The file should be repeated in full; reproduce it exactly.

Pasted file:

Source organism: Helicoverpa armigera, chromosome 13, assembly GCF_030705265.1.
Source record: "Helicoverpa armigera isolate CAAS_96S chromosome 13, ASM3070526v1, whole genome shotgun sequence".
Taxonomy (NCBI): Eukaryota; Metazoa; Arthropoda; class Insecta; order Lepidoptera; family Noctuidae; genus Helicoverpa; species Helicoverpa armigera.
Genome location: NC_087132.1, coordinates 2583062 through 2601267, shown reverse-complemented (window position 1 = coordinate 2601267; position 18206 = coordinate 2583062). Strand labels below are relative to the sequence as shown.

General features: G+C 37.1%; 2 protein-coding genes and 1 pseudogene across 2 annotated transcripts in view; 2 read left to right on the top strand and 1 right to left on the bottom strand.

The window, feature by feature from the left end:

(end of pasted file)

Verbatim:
Source organism: Helicoverpa armigera, chromosome 13, assembly GCF_030705265.1.
Source record: "Helicoverpa armigera isolate CAAS_96S chromosome 13, ASM3070526v1, whole genome shotgun sequence".
Taxonomy (NCBI): Eukaryota; Metazoa; Arthropoda; class Insecta; order Lepidoptera; family Noctuidae; genus Helicoverpa; species Helicoverpa armigera.
Genome location: NC_087132.1, coordinates 2583062 through 2601267, shown reverse-complemented (window position 1 = coordinate 2601267; position 18206 = coordinate 2583062). Strand labels below are relative to the sequence as shown.

General features: G+C 37.1%; 2 protein-coding genes and 1 pseudogene across 2 annotated transcripts in view; 2 read left to right on the top strand and 1 right to left on the bottom strand.

The window, feature by feature from the left end: